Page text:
Trying to turn the clock back is no solution: attempting to regress to some theoretical Golden Age in the past is a dead end. On page 57 he states:

Premodern cultures did not have this disaster precisely because they did not possess the corresponding dignities, either, and thus they cannot serve as role models for the desired integration. The cure for the disaster of modernity is to address the dissociation, not attempt to erase the differentiation!

He ends that chapter with the bleak description:

A cold and uncaring wind, monological in its method and calculated in its madness, blew across a flat and faded landscape, the landscape that now contains, as tiny specks in the corner, the faces of you and me.

We’re on familiar territory here. McGilchrist has more recently addressed it in terms of getting a better balance between left and right brain functioning. Sheldrake is fighting to get science to put down the blunderbuss of materialism in favour of a less reductionist more holistic approach. What is Wilber’s answer? That’s what the second post will be about.

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Mirroring the Light

Mirroring the Light

My current sequence of posts on subliminal influences makes it seem timely to republish this sequence that last saw the light two years ago. I have changed the numbering from before. This is the last of the sequence.

In an attempt to shed light on what is meant by the phrase ‘understanding heart’ in the Bahá’í Writings, it seemed a good idea to use metaphors to explain a metaphor, given that logical language would probably not be up to the task.

I have reflected so far upon two images, used in the same scriptures, which shed some light on the matter: a lamp/candle/fire and the garden. These two images are not all we have to go on though. The mirror image is equally fruitful to contemplate.

O My Brother! A pure heart is as a mirror; cleanse it with the burnish of love and severance from all save God, that the true sun may shine within it and the eternal morning dawn. Then wilt thou clearly see the meaning of “Neither doth My earth nor My heaven contain Me, but the heart of My faithful servant containeth Me.”

(Seven Valleys and the Four Valleys: pp 21-22)

In previous posts I have discussed the value of reflection, though not in the sense of the way that mirrors reflect, yet the link is interesting. I have drawn on writers such as Koestenbaum who describes how reflection is a process of separating consciousness from its contents. I have used the analogy of the mirror to illustrate what this might mean. What is reflected in the mirror is not the mirror. In the same way what we are thinking, feeling and planning may not be the essence of our consciousness, simply the ‘objects’ that are reflected in it.

This discussion tended to presuppose that the mirror of our consciousness was clean enough to reflect what it was turned towards. This pins down the two essential aspects of the mirror of the heart that concern us here. Let us side-step for now whether the deepest and usually inaccessible levels of consciousness are what Bahá’u’lláh means by the heart: I will return to that topic again shortly.  Let’s consider instead the issues of dust on the mirror and the direction of its orientation.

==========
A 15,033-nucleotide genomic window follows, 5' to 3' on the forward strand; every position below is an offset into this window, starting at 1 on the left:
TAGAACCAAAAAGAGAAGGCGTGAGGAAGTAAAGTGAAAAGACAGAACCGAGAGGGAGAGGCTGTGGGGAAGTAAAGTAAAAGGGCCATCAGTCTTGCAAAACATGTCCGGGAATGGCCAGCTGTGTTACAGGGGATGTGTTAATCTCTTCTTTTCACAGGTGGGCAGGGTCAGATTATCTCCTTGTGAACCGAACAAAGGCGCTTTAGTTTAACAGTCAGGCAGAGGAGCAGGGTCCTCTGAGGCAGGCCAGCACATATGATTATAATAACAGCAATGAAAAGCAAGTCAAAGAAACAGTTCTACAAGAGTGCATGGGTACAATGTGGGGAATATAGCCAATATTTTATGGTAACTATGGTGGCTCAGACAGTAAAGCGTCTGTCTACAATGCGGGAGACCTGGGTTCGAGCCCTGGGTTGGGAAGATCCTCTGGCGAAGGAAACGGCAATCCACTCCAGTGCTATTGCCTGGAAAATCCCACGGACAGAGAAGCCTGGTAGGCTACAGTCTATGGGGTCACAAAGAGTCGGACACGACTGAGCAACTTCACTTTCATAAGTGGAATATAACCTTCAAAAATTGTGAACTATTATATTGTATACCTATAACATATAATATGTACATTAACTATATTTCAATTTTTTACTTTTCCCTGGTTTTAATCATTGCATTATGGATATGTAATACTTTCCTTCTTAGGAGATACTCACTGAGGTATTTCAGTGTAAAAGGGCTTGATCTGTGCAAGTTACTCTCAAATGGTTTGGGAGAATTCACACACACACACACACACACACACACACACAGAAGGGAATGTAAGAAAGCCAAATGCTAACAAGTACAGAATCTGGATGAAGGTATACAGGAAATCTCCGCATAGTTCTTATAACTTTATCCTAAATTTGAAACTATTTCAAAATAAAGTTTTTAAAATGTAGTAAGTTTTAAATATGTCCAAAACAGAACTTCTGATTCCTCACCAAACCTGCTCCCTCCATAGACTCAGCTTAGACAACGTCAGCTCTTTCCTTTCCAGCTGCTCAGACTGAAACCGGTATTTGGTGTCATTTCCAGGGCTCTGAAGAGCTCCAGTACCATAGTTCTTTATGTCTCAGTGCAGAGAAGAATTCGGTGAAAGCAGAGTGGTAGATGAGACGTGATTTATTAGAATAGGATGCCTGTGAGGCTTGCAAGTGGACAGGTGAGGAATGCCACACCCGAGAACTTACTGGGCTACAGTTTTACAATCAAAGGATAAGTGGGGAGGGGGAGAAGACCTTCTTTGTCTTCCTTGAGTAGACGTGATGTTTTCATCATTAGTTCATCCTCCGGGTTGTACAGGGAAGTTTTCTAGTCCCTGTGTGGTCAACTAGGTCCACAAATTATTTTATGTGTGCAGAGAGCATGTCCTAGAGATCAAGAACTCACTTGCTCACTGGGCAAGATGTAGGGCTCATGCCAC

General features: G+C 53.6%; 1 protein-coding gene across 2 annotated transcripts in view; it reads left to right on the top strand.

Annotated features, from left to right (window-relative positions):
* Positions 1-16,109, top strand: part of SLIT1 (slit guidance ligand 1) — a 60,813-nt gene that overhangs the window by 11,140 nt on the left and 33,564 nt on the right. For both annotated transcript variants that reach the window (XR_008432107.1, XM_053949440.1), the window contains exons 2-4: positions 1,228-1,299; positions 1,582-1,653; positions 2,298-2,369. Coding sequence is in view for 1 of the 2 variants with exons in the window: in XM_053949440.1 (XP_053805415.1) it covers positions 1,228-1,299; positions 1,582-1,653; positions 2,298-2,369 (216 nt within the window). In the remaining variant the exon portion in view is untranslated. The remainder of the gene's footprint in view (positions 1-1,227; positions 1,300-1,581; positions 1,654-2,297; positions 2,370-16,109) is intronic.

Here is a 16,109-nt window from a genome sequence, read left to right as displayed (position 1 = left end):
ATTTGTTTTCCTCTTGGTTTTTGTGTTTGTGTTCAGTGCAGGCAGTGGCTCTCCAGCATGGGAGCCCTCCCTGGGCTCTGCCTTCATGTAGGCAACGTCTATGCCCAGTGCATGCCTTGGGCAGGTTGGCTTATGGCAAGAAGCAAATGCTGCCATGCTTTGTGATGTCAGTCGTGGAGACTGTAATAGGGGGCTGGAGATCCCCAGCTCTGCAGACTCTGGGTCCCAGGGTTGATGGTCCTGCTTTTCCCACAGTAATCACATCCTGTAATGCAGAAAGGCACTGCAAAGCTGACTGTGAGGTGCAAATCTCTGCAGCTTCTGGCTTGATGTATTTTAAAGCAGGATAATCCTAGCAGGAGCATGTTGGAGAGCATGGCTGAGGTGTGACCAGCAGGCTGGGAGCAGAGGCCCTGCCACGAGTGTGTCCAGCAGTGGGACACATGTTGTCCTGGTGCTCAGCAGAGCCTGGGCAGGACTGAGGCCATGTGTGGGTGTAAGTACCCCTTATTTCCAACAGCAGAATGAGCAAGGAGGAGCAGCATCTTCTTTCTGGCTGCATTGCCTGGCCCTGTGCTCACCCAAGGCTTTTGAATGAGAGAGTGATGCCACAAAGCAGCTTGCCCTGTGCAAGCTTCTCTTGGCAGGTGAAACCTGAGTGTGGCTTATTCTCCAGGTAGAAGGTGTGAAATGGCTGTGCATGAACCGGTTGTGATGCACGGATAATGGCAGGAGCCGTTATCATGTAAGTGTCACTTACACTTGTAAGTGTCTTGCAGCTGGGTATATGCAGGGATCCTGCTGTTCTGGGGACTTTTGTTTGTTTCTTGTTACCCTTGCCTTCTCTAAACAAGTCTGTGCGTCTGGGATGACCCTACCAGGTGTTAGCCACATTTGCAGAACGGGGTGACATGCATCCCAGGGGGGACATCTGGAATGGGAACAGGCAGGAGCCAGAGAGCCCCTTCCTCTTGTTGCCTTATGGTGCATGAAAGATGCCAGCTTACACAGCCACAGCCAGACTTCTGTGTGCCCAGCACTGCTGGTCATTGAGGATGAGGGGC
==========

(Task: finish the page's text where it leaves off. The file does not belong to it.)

In Bahá’í terms, as I understand them, turning the mirror of your heart towards debased objects defiles or dirties it.  It therefore has to be cleansed before it can reflect higher spiritual realities even if it is turned towards them.

The mirror referred to in the quote above is one of the ancient kind made of metal. It would need to be burnished with chains not with a soft cloth and polish – altogether more effortful, even painful. And the burnish is defined as love and detachment from all save God. This suggests that we are back with the idea that all the many different attachments we harbour in our hearts, all the different kinds of meaning systems we have devised as lenses through which to experience reality, are just dirt on the mirror of our heart.

It is fairly obvious then that metaphors such as weeding or purifying by fire, as one can do with metals when they’re mined, all add to our idea of what to do and how to do it in order to further this process that is described in terms of a mirror as ‘burnishing.’ We can set aside time to be mindful and locate in our own being the weeds of hatred and envy, for example, and see refusing to act them out and replacing them with kindness and admiration as a kind of weeding or burnishing depending upon what most vividly makes sense to and motivates us. Our minds all work in different ways and there is no one method that suits all.

Whatever method we use to step back from identifying with what impedes us (see link for one example: Disidentification exercise), I feel it could therefore be argued that if we were able to peel back all this dross that veils our hearts from discerning reality for what it truly is we would in effect be unhooking our consciousness from all the curtains that hide reality from us.